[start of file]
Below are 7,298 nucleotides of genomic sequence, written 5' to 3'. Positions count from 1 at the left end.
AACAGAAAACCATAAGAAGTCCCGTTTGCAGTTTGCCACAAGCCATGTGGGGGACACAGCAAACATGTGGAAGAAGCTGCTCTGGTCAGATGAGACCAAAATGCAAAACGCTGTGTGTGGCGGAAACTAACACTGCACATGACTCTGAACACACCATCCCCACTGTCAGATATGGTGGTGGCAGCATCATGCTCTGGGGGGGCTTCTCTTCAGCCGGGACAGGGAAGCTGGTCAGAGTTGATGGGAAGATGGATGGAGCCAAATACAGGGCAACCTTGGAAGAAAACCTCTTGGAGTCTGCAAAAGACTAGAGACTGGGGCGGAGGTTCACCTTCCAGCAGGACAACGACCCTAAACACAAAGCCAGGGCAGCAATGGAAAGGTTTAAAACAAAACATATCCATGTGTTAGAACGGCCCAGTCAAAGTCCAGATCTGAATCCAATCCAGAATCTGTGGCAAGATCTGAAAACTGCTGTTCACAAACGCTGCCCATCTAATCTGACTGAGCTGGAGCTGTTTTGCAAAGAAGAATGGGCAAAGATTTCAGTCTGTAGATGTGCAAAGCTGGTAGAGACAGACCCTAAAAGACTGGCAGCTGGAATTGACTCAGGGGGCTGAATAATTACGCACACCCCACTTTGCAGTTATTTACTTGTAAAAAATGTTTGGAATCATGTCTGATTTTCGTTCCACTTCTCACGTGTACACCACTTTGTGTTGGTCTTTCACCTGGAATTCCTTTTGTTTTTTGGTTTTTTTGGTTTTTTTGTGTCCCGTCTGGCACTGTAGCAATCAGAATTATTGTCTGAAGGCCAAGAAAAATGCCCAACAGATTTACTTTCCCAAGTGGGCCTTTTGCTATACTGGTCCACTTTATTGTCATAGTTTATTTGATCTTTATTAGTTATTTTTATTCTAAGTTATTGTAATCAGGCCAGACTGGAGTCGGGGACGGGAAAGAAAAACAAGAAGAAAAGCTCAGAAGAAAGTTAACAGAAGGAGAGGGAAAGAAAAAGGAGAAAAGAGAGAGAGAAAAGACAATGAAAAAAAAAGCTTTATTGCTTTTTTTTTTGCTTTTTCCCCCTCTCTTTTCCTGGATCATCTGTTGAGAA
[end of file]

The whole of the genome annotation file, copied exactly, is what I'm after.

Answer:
Below are 7,298 nucleotides of genomic sequence, written 5' to 3'. Positions count from 1 at the left end.
AACAGAAAACCATAAGAAGTCCCGTTTGCAGTTTGCCACAAGCCATGTGGGGGACACAGCAAACATGTGGAAGAAGCTGCTCTGGTCAGATGAGACCAAAATGCAAAACGCTGTGTGTGGCGGAAACTAACACTGCACATGACTCTGAACACACCATCCCCACTGTCAGATATGGTGGTGGCAGCATCATGCTCTGGGGGGGCTTCTCTTCAGCCGGGACAGGGAAGCTGGTCAGAGTTGATGGGAAGATGGATGGAGCCAAATACAGGGCAACCTTGGAAGAAAACCTCTTGGAGTCTGCAAAAGACTAGAGACTGGGGCGGAGGTTCACCTTCCAGCAGGACAACGACCCTAAACACAAAGCCAGGGCAGCAATGGAAAGGTTTAAAACAAAACATATCCATGTGTTAGAACGGCCCAGTCAAAGTCCAGATCTGAATCCAATCCAGAATCTGTGGCAAGATCTGAAAACTGCTGTTCACAAACGCTGCCCATCTAATCTGACTGAGCTGGAGCTGTTTTGCAAAGAAGAATGGGCAAAGATTTCAGTCTGTAGATGTGCAAAGCTGGTAGAGACAGACCCTAAAAGACTGGCAGCTGGAATTGACTCAGGGGGCTGAATAATTACGCACACCCCACTTTGCAGTTATTTACTTGTAAAAAATGTTTGGAATCATGTCTGATTTTCGTTCCACTTCTCACGTGTACACCACTTTGTGTTGGTCTTTCACCTGGAATTCCTTTTGTTTTTTGGTTTTTTTGGTTTTTTTGTGTCCCGTCTGGCACTGTAGCAATCAGAATTATTGTCTGAAGGCCAAGAAAAATGCCCAACAGATTTACTTTCCCAAGTGGGCCTTTTGCTATACTGGTCCACTTTATTGTCATAGTTTATTTGATCTTTATTAGTTATTTTTATTCTAAGTTATTGTAATCAGGCCAGACTGGAGTCGGGGACGGGAAAGAAAAACAAGAAGAAAAGCTCAGAAGAAAGTTAACAGAAGGAGAGGGAAAGAAAAAGGAGAAAAGAGAGAGAGAAAAGACAATGAAAAAAAAAGCTTTATTGCTTTTTTTTTTGCTTTTTCCCCCTCTCTTTTCCTGGATCATCTGTTGAGAA